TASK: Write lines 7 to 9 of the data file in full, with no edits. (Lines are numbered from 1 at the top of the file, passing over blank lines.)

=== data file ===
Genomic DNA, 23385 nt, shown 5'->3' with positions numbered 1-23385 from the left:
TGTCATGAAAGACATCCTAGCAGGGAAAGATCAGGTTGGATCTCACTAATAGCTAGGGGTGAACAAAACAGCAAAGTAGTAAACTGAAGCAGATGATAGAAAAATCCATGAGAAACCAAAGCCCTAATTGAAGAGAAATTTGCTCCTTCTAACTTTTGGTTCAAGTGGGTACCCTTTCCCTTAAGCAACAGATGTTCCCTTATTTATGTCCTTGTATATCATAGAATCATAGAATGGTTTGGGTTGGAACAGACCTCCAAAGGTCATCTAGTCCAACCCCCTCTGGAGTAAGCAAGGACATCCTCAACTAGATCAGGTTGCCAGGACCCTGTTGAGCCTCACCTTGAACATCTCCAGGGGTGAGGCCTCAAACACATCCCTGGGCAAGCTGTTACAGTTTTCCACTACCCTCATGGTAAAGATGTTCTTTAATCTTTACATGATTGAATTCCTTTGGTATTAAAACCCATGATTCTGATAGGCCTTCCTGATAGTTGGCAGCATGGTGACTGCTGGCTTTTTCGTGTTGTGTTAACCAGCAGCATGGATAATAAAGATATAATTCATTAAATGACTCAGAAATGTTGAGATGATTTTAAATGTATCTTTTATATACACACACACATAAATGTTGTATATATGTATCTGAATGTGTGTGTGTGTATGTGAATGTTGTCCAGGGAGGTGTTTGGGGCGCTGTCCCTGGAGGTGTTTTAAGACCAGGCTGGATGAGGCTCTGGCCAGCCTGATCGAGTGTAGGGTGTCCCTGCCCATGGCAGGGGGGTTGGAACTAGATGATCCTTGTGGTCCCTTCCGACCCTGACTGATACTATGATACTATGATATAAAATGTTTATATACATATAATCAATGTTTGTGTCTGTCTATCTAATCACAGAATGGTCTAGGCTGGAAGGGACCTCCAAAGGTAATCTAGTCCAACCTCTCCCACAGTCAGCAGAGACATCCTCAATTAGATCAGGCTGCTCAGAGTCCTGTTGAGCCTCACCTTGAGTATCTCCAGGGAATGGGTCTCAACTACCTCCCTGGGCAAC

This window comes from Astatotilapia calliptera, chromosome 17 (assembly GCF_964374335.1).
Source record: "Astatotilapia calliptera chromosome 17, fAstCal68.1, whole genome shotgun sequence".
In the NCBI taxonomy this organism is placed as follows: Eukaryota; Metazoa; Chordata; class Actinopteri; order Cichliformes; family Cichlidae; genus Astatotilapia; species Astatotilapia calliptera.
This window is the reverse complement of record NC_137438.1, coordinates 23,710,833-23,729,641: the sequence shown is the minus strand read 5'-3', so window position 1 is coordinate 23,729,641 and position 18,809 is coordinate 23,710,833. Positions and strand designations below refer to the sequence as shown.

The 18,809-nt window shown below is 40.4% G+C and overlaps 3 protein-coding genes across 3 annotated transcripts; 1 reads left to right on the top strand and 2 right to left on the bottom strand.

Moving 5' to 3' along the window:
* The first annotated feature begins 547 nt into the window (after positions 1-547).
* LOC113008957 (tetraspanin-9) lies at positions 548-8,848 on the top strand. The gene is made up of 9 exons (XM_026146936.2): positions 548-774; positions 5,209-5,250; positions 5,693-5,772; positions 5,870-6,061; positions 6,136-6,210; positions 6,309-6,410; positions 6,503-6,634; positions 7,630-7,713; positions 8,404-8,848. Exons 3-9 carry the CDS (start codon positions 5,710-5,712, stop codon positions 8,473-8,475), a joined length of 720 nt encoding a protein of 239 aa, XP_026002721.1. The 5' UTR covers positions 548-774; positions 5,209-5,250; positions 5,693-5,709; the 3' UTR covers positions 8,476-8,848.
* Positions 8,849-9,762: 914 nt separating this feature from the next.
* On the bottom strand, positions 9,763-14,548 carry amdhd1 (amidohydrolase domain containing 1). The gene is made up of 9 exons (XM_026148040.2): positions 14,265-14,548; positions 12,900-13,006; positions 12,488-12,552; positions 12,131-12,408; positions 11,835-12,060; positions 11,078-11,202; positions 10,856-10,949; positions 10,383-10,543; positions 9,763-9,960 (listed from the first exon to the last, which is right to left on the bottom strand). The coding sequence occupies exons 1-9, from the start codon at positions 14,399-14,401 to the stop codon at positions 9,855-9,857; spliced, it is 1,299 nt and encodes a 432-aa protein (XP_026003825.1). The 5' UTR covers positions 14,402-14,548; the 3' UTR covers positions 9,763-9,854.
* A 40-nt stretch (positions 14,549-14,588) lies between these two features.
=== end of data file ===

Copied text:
The 18,809-nt window shown below is 40.4% G+C and overlaps 3 protein-coding genes across 3 annotated transcripts; 1 reads left to right on the top strand and 2 right to left on the bottom strand.

Moving 5' to 3' along the window:
* The first annotated feature begins 547 nt into the window (after positions 1-547).